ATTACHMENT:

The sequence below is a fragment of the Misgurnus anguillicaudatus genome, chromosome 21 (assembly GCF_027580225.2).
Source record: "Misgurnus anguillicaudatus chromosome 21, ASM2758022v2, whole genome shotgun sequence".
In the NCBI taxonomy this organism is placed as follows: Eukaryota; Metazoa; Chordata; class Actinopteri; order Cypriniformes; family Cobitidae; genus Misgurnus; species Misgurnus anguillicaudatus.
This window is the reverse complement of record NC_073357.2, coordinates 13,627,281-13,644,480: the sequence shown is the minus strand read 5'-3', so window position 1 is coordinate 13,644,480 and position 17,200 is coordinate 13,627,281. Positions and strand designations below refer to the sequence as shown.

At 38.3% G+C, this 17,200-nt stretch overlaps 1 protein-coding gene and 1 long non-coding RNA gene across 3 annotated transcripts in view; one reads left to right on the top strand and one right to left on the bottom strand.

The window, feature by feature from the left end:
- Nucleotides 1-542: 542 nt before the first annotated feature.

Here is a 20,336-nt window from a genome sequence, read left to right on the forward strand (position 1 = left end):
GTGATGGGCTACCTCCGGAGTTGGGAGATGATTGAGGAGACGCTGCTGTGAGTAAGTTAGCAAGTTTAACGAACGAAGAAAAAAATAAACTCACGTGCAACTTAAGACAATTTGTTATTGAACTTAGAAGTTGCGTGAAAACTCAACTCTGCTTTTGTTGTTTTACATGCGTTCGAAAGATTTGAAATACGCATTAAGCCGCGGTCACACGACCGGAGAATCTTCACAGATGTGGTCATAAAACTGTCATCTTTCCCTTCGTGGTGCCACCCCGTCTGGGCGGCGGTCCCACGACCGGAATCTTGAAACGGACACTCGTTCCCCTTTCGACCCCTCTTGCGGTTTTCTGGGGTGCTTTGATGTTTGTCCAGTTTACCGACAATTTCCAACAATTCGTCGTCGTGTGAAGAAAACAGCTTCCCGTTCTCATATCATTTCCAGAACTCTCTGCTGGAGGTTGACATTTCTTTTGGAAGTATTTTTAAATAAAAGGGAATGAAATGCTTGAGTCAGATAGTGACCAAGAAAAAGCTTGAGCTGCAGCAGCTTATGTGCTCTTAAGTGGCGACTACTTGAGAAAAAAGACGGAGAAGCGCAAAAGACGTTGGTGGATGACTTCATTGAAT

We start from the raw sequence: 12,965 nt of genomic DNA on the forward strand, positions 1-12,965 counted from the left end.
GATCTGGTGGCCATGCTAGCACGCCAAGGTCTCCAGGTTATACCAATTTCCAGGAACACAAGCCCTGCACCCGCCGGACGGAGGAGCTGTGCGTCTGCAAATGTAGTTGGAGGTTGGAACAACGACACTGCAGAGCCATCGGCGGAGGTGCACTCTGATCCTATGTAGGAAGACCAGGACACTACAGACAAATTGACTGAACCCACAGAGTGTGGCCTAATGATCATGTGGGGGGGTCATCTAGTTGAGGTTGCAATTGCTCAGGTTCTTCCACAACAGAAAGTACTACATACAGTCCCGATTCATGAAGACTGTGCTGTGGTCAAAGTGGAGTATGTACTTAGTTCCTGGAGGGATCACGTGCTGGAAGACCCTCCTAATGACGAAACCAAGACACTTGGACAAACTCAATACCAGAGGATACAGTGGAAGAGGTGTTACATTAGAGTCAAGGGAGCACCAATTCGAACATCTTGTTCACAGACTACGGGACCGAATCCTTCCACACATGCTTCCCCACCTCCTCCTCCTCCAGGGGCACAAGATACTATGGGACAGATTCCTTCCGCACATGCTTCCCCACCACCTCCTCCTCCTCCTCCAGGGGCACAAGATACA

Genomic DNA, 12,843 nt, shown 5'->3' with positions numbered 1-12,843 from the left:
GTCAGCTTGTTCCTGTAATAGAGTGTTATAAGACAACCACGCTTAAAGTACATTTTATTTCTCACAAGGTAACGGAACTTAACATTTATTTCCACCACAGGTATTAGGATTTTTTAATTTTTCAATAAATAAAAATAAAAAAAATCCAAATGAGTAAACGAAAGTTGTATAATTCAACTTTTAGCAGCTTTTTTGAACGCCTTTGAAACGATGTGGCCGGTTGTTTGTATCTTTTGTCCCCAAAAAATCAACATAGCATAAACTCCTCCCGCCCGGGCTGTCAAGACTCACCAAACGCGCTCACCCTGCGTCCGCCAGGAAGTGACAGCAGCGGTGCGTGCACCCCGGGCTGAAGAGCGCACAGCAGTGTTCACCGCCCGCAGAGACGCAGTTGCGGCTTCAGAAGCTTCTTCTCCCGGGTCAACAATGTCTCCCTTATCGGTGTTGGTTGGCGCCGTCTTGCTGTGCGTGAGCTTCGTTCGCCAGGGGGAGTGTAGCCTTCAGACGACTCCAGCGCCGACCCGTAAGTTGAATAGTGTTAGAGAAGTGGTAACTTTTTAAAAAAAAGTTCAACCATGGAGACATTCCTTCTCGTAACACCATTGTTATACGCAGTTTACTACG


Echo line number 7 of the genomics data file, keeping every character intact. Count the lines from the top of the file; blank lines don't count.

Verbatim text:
- Nucleotides 1-542: 542 nt before the first annotated feature.